September 2007

A stand on internet privacy from Google

“Privacy laws have not kept up with the reality of the internet and
technology, where we have vast amounts of information and every time a
credit card is used online, the data on it can move across six or seven
countries in a matter of minutes,” Mr Fleischer told the Financial
Times
ahead of his speech.

This is good.

It may be a partially-formed thought at the moment, but without Google’s participation, any initiative will struggle to become a standard. With Google’s involvement, online practice and laws have a chance of defending our privacy – but in ways that are practical for individuals and lawyers, and commercially sound for online businesses.

So for example A Bill of Rights for Users of the Social Web and has a lot more chance of becoming accepted if it’s adopted by Google – and Skype. It’ll be interesting to see how the two approaches compare.

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Techcrunch on social networks/local search in the UK

’tis the new big thing: local search + social network recommendations.

Actually, I saw a broadsheet Sunday newspaper quoting research that ‘we’ trust our friends’ and communities’ restaurant  recommendations more than we trust professional restaurant reviewers – so maybe there’s something in this social networking, reviews, and local search thing?!

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Only ourselves to blame for privacy breaches

“That said, a study issued last month found that Facebook members themselves were somewhat careless about safeguarding their privacy. IT security firm Sophos found that 41 percent of Facebook users surveyed were willing to give personal information – such as e-mail address, date of birth and phone number – to a complete stranger, greatly increasing their susceptibility to ID theft.” Charlie Taylor, on TheRegister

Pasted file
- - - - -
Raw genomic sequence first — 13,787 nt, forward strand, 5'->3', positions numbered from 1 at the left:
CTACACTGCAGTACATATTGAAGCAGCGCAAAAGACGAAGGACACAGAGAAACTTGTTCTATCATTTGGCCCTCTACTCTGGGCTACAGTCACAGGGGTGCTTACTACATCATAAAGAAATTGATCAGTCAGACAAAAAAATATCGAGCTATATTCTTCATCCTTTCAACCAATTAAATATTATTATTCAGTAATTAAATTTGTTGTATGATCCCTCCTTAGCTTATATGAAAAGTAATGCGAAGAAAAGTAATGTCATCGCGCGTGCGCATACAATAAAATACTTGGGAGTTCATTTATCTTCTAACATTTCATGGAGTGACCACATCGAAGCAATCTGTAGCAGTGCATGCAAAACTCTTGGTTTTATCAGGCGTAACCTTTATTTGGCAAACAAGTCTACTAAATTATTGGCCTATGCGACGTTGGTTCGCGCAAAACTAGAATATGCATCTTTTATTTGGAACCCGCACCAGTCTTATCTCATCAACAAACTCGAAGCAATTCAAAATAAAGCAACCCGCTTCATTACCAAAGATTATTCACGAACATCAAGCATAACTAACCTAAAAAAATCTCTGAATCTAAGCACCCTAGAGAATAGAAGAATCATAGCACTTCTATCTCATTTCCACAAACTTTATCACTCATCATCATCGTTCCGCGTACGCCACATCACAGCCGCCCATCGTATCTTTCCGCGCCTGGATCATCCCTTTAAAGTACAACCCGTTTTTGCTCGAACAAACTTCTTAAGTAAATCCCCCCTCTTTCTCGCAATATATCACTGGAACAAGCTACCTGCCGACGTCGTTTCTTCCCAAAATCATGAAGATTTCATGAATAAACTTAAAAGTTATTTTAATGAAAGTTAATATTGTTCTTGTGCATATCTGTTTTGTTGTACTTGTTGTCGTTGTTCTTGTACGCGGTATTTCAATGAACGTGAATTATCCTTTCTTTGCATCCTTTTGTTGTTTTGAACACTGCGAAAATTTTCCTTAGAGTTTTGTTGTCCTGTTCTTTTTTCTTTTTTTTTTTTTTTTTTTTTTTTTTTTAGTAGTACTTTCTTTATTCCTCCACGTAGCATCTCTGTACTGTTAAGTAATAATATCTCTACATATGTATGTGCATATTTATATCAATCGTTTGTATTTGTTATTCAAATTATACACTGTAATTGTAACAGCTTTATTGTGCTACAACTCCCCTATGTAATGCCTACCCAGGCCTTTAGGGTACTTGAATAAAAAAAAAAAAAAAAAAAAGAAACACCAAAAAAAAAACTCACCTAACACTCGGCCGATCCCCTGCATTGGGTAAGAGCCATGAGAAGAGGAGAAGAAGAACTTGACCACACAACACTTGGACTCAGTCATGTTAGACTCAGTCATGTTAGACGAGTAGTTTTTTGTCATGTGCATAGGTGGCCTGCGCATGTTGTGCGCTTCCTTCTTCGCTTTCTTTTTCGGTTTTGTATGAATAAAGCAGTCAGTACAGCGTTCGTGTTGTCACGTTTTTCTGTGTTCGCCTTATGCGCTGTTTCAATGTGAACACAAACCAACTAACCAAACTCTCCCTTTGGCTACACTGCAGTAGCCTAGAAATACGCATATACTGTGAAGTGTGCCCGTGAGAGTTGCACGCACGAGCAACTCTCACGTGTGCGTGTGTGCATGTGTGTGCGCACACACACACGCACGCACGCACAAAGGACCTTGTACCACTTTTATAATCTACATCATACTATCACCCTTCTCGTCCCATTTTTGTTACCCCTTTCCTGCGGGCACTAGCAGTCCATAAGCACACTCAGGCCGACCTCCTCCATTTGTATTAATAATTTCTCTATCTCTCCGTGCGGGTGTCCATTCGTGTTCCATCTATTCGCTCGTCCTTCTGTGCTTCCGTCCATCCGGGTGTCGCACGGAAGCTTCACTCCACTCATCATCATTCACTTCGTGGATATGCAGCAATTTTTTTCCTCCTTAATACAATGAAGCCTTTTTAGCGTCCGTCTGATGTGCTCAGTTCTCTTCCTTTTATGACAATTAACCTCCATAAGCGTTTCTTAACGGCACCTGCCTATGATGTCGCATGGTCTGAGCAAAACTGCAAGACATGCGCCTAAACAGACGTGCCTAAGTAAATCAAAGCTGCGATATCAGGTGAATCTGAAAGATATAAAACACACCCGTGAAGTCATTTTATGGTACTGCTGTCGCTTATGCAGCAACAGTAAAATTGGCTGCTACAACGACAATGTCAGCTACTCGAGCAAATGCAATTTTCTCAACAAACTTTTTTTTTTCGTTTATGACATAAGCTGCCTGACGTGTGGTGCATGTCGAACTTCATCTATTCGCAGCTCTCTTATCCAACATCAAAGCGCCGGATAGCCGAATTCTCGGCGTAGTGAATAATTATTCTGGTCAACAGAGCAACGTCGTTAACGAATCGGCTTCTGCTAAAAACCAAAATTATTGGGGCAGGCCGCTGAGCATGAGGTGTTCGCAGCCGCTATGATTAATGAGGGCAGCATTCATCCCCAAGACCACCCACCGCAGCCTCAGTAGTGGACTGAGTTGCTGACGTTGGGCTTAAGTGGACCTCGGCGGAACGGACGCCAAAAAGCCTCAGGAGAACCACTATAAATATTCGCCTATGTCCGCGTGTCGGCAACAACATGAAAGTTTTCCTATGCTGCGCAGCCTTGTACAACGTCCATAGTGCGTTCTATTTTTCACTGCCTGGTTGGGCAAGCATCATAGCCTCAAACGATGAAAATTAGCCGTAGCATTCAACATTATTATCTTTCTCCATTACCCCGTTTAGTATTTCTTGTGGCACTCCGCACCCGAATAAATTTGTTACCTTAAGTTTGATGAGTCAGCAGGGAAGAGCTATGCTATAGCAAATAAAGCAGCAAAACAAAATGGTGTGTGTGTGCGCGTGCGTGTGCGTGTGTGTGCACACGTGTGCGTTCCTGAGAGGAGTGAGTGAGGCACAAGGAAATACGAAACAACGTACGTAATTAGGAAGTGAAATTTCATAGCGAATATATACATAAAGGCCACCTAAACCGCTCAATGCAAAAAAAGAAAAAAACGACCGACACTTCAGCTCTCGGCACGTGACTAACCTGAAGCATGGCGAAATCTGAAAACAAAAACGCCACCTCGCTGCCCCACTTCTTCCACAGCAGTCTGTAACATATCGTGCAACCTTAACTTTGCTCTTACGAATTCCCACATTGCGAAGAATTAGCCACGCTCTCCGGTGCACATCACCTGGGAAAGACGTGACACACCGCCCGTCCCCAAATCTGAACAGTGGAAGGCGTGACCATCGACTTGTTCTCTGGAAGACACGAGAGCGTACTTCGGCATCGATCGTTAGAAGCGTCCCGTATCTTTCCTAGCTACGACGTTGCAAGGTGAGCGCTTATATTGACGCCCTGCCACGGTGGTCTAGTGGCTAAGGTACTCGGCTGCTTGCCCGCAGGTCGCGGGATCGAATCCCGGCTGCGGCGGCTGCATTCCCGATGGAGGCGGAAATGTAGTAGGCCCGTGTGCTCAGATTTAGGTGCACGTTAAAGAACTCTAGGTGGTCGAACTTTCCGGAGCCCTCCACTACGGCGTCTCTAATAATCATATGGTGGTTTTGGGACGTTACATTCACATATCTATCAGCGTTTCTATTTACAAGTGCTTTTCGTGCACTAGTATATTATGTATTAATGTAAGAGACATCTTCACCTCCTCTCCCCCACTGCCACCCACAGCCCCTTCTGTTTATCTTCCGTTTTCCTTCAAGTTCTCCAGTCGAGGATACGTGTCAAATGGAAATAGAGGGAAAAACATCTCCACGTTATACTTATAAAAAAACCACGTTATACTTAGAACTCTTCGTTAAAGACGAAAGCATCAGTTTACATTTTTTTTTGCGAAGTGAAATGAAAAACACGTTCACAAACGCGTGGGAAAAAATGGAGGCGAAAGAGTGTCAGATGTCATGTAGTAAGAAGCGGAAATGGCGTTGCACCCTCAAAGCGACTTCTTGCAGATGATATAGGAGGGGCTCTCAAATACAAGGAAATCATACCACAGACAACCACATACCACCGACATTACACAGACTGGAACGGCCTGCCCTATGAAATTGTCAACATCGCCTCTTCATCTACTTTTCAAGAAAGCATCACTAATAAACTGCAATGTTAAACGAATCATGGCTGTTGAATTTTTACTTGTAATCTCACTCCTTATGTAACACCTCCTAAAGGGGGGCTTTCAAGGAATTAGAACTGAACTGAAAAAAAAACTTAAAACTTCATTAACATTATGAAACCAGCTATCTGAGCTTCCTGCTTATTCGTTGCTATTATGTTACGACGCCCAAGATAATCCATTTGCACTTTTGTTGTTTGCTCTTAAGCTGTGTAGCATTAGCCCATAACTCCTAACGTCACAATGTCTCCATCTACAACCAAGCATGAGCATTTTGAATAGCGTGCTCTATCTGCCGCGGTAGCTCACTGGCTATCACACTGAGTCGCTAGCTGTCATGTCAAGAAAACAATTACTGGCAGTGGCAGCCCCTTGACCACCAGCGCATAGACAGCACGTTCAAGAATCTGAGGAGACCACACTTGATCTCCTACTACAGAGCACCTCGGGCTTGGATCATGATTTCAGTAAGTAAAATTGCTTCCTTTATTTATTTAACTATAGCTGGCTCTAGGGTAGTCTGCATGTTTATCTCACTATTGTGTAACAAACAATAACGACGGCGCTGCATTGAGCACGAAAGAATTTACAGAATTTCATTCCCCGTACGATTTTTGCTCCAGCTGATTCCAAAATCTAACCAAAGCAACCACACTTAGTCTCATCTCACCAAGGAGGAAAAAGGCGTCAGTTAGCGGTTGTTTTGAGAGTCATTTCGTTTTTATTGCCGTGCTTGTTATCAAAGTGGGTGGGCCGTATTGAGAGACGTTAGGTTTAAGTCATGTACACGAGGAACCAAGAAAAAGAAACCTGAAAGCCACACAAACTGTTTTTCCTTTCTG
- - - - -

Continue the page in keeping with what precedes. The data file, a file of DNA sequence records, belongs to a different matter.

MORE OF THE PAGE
If you take that info (by phone, or scraped from social networking sites), and add it to the delivery address given on amazon’s wishlist, could it be all that an Identity thief would need to clone your ID…

Google’s Socialstream blends content…

There’s a video demo of this companion/development of Orkut and a good description on  Googlesystem’s unofficial blog
… which looks just fine – but but but is it just going to feed our privacy concerns?

I’m sure Google will draw a clear line between the data they allow to be scraped & blended into nosey services… but where will they draw the line? And how far back will Google go into our histories?

Picked up from Mashable

The UK’s internet fraud map… worrying privacy issues

“London has been confirmed as the web-fraud capital of Britain, leading the pack when it comes to CNP (cardholder not present) fraud.

With an increase of around 22% in national internet card crime, the latest Early Warning Fraud Map
shows London, Manchester, Coventry, Kilmarnock and Bristol as
sustaining significantly more fraudulent transactions than elsewhere.”

…from Antony Savvas, at Computer Weekly – it’s a good follow through from his post in March this year:

Over one-in-ten (12%) internet users have experienced web fraud in past 12 months, costing them an average of £875 each.

The figure is reported by government and industry online safety campaign Get Safe Online.
 
A
survey among UK internet adult users (who number a total of 29m) found
that 12% had experienced online fraud in the last year. 

In
that time, 6% had suffered fraud while shopping online, 5% had
experienced another form of general online fraud and 4% were subject to
bank account or credit card fraud as a result of activity online (some
users experienced more than one of these types of fraud).”

The fraud map broadly follows population – no surprise there. What’s most worrying is that fraud rose by 22%. That may simply be the fraudsters’ response to chip n pin’s introduction in February 2006 – which may well have shifted card fraud from point of sale to cardholder not present transactions.

But if we can’t keep our money secure, with the help of our banks, then what chance have we of keeping our personal data secure? It’s a real issue, because no amount of protection by our banks can prevent ID theft if individually we leave data trails across the web that allow fraudsters to construct a personal profile.

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